Friday, February 19, 2010
I can't tell you for sure what it feels like to live with a cognitive disability...but I live alongside that reality daily. I think we often trivialize the frank reality of day to day life for anyone who may have limited cognitive resources to function in day to day living. McKenna is amazing. She can remind you of appointments you may have missed, she will always be the first to notice that you have changed your hairstyle, are wearing new glasses, or have new shoes. McKenna will pray for you if you are, as she would say, "under the weather." And she won't get too busy with "important" things to forget to pray. And yet she struggles...
Imagine for a minute what it is like for McKenna to function on a day to day basis. She is a junior in high school. She can read only a handful of words. She can write her name but if she doesn't practice her last name daily, she forgets it. She knows her phone number but we can never change it..ever...it has taken her 17 years to get it memorized. She has no filter to tune out the information coming into her brain at once. She may seem like a "nosy neighbor" which she is called at school, but she doesn't have the ability to tune out what is going on in a room that may not have anything to do with her. The buzzing of the lights in the room, the smells, the sights, the sounds all are coming at her with full force when she is trying to concentrate.
How would we cope with these challenges? Think about what you do if there is a lot going on and your are trying to remember a phone number for example? Remember, not only are you dealing with distraction, but your peers are not able to sit quietly and stay on task either--that is why they are in this special education room with you. You repeat it the phone number over and over again so that you don't forget it. If you have a pen and paper available you write it down. Now, consider McKenna in this situation. She can't write it down. She can't come up with clever strategies to remember something that is on her mind. The more she tries to focus on what she wants to talk about or remember, the more frustrated she gets with all that is going on around her. And so she does what she knows how to do...she perseverates on that thought. She talks about the same thing over and over. This is the coping strategy she has created in her world of abilities.
And then there is another situation that we underestimate when we are trying to figure out what makes someone with limited cognitive ability tick. In our world, when we are sitting in a class, we have several ways of getting and retaining information. We hear it. We see it through a number of mediums--on a transparency or white board, in our text book, and our own notes. We are able to write down a thought or question to be asked later if we don't understand something. We can apply to our own lives and assimilate it into our reality. We are able to tune the non-vital information that may be coming into our brain erroneously. In a self contained special education room, most of these factors are taken into account and accommodations are made.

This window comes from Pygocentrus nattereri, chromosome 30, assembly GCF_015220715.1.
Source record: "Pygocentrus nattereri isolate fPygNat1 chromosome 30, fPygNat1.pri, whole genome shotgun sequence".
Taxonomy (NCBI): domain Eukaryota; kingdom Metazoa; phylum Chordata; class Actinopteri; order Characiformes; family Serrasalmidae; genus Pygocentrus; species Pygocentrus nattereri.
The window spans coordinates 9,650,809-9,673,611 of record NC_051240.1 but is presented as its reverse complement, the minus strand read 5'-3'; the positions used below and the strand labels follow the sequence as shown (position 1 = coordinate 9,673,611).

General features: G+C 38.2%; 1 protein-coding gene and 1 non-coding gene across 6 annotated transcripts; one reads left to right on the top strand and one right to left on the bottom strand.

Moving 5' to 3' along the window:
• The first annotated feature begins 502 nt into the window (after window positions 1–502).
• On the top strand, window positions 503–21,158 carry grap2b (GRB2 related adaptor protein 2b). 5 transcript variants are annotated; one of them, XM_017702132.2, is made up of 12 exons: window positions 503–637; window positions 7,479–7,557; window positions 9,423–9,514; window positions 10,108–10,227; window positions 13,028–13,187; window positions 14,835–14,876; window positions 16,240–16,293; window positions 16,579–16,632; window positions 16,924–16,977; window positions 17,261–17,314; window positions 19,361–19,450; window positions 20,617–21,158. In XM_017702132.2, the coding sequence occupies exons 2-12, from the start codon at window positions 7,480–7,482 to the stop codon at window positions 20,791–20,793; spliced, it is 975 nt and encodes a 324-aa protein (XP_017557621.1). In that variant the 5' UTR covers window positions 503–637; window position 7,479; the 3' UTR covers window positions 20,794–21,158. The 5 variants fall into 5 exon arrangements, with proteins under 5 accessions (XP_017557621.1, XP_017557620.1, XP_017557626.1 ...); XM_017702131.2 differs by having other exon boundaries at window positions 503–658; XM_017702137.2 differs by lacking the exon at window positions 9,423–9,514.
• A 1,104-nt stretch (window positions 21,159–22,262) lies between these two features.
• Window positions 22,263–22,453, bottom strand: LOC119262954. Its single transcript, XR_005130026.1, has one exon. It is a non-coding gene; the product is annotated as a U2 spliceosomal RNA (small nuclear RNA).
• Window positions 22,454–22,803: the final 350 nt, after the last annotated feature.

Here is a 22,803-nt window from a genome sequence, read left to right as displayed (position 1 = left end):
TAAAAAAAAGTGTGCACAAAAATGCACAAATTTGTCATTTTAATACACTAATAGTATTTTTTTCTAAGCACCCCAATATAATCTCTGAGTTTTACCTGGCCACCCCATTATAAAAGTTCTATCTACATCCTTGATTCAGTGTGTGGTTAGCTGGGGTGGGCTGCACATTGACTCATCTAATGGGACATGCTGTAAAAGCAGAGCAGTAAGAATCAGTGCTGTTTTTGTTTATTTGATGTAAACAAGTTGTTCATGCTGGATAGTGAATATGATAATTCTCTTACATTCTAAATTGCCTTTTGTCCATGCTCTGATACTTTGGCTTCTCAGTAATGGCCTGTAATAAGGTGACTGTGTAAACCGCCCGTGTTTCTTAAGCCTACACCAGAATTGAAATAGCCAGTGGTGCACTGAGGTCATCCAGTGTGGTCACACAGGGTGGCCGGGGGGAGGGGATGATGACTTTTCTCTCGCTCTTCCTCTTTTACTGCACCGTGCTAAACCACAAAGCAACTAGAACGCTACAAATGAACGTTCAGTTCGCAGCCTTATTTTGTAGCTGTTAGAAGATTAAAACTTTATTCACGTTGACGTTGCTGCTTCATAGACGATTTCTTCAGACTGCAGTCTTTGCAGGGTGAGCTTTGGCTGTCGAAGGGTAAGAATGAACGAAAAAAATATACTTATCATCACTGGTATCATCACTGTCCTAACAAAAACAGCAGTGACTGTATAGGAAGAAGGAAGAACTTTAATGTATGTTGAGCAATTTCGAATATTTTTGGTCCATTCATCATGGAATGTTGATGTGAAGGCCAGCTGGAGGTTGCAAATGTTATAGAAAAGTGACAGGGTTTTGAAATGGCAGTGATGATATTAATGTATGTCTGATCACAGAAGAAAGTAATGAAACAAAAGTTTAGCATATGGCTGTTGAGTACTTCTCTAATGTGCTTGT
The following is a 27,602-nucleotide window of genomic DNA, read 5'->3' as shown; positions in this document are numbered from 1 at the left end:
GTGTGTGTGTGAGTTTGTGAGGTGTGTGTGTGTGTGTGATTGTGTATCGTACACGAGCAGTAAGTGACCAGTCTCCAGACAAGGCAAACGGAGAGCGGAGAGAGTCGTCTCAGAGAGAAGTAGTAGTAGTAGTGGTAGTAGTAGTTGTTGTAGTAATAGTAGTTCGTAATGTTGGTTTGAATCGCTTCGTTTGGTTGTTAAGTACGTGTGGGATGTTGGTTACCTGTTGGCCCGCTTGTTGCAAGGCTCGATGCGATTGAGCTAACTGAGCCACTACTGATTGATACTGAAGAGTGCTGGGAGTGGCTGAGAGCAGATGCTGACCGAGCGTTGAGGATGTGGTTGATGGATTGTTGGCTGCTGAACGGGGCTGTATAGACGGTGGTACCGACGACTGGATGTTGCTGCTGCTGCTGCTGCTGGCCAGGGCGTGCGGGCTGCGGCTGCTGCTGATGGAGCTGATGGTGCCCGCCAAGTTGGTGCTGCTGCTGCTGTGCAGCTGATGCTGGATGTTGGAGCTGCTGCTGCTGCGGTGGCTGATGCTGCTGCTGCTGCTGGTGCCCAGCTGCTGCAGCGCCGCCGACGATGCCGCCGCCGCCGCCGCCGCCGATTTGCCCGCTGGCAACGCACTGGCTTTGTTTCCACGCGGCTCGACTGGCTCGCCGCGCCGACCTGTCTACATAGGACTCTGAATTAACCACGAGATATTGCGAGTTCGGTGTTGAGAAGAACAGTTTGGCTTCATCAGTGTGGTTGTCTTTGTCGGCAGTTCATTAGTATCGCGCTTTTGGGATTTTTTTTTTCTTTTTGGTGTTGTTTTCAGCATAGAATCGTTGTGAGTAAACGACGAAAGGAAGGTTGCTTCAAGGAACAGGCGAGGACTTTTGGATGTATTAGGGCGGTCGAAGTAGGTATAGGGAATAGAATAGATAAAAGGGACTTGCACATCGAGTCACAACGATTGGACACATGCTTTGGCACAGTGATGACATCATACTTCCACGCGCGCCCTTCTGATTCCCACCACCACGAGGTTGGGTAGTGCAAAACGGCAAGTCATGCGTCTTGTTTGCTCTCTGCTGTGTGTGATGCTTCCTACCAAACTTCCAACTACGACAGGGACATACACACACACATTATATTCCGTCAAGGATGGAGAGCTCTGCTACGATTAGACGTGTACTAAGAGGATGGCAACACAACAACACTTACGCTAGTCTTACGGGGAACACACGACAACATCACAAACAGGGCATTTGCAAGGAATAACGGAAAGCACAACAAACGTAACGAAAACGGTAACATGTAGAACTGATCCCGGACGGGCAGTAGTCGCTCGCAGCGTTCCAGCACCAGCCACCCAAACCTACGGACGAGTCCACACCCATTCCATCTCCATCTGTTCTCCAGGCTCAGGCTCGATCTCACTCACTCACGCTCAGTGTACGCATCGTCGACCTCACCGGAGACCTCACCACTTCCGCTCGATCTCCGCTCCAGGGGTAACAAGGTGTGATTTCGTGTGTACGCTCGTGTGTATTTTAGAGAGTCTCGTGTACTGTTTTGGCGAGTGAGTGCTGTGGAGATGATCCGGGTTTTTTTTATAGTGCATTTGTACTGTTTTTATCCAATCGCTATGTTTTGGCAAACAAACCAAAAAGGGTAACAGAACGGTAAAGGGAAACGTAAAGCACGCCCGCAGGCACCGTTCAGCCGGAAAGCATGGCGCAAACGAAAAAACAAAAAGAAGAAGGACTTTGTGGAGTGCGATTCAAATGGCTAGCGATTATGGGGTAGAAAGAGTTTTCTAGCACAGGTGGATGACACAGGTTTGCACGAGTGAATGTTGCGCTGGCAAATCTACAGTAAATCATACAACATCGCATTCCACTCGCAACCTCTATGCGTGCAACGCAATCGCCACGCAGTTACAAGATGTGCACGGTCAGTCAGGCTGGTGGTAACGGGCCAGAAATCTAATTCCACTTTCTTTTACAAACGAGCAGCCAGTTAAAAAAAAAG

But as with most of the information that high schoolers deem important, the information that means the most to McKenna is presented to all of the student body. For example, it is "Snow Week" at the High School this week. Each day has a different theme--there are different things being sold in the lunch room and there are activities that are being announced on the intercom system. These things are very important to McKenna as they are to most high schoolers. There are posters hanging up all over, there are posts on the website and their are knowledgeable friends to be found after school or on facebook to get the information about events going on. McKenna has one source (maybe two) for her information. The announcement on the intercom. So, now McKenna has heard that they are going to sell Chipotle in the lunch room---but she doesn't know when, where, how you get it, how much money it costs, why they are selling Chipotle and if she is able to get it. Wouldn't that cause you some frustration? You here so often that "routine" is SO very important to those with cognitive disabilities. That is true. But I would contend that routine is SO very important to ALL of us--we can just get our questions answered about the routine and the changes in that routine in so many different ways. Our anxiety is relieved because we have ways to answer our questions without ever giving it a second thought.
The behavior that we all exhibit has a function. McKenna's behavior, which can look rather maladaptive is actually for useful for her....she is giving it all she has got. But not utilizing the best techniques as we see it. But she is coping to the best of her ability. What I want from those around her is simple....I want them to walk in her shoes for a day. I want them to consider what it means to be considered so different from everyone else when you are really so much the same. I want others to offer the same level of compassion and grace that McKenna freely extends to them. I want others to see how smart McKenna really is despite her cognitive limitations.
at 9:09 AM